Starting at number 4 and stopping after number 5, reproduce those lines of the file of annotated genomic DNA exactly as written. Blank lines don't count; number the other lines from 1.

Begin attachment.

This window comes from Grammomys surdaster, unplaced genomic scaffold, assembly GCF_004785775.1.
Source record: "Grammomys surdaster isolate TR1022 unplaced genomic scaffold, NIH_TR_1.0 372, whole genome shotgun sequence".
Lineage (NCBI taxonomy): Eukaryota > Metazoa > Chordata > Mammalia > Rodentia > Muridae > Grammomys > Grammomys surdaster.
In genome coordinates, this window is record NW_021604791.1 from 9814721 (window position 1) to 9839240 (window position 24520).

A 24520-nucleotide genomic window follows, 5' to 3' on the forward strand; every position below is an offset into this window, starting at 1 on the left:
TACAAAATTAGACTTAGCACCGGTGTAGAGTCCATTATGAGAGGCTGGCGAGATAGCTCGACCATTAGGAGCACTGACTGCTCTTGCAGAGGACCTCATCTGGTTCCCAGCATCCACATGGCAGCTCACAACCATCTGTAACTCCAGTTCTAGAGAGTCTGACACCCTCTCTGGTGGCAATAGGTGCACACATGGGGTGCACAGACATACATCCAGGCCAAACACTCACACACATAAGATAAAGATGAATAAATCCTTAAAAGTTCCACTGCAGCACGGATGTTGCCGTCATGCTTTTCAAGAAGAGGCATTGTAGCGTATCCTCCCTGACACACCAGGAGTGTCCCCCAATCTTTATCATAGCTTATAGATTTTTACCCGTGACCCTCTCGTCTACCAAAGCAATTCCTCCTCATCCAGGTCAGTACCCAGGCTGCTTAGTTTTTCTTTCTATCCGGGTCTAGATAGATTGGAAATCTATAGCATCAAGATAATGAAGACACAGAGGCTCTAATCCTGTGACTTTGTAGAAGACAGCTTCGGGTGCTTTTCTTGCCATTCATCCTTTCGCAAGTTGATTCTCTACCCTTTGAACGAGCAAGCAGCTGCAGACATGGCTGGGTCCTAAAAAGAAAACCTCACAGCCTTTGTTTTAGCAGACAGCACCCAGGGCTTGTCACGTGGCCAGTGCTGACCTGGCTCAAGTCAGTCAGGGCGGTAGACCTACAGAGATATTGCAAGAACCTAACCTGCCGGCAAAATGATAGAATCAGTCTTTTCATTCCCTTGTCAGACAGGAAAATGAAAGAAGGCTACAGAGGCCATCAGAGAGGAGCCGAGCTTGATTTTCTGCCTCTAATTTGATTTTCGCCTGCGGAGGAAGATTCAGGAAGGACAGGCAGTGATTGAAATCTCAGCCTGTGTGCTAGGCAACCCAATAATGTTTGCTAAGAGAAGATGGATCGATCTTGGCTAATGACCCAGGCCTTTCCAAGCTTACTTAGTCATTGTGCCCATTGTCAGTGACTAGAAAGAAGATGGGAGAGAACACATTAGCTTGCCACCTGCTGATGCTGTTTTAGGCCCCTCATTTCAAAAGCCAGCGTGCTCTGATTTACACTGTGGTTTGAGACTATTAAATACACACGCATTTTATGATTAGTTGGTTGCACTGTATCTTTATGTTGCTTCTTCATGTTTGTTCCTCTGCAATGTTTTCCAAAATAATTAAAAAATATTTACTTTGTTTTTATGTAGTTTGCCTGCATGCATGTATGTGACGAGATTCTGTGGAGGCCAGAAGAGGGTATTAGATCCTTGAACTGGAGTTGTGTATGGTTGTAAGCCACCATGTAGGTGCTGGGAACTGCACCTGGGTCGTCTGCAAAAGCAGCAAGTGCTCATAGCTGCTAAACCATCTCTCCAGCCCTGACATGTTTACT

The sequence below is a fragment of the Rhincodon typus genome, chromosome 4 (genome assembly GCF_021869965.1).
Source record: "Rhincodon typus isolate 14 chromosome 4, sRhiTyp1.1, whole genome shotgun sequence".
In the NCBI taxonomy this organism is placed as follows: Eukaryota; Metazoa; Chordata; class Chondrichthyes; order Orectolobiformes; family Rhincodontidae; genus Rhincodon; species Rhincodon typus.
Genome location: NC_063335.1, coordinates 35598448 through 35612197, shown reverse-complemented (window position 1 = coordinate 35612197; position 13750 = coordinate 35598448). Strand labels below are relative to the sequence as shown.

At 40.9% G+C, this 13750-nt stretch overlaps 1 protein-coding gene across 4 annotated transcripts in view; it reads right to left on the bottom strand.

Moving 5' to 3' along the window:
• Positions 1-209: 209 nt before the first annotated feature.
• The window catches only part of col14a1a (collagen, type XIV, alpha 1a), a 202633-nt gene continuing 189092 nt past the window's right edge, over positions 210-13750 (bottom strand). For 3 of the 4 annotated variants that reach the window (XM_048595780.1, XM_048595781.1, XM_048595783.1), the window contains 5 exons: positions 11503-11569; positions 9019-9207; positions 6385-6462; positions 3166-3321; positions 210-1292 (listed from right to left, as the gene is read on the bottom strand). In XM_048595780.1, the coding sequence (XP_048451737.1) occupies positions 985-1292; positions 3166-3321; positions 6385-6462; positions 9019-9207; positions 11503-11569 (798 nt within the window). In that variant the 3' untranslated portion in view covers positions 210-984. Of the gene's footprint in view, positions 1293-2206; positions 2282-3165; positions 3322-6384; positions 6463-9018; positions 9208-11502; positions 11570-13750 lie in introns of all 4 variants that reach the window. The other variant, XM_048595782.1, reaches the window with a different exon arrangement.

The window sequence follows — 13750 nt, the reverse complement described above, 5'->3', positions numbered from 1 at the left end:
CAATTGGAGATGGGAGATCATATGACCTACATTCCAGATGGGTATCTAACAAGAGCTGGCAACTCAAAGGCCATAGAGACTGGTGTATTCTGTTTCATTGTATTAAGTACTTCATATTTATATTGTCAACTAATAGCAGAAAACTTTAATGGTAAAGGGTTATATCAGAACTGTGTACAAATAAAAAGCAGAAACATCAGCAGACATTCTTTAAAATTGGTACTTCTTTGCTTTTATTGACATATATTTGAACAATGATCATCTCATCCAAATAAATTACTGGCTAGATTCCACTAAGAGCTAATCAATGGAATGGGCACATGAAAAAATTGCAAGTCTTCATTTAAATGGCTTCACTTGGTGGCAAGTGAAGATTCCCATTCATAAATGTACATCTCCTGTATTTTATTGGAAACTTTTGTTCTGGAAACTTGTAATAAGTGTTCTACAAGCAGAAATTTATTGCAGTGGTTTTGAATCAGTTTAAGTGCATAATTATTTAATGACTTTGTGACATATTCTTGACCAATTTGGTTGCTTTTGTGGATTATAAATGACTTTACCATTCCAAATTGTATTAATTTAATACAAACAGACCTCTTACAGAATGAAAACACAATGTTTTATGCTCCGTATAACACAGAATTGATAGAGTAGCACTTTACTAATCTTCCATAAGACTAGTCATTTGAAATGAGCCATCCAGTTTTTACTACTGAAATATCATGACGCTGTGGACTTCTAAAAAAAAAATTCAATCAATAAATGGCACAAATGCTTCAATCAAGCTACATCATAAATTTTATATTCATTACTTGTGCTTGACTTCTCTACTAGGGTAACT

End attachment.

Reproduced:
In genome coordinates, this window is record NW_021604791.1 from 9814721 (window position 1) to 9839240 (window position 24520).

A 24520-nucleotide genomic window follows, 5' to 3' on the forward strand; every position below is an offset into this window, starting at 1 on the left: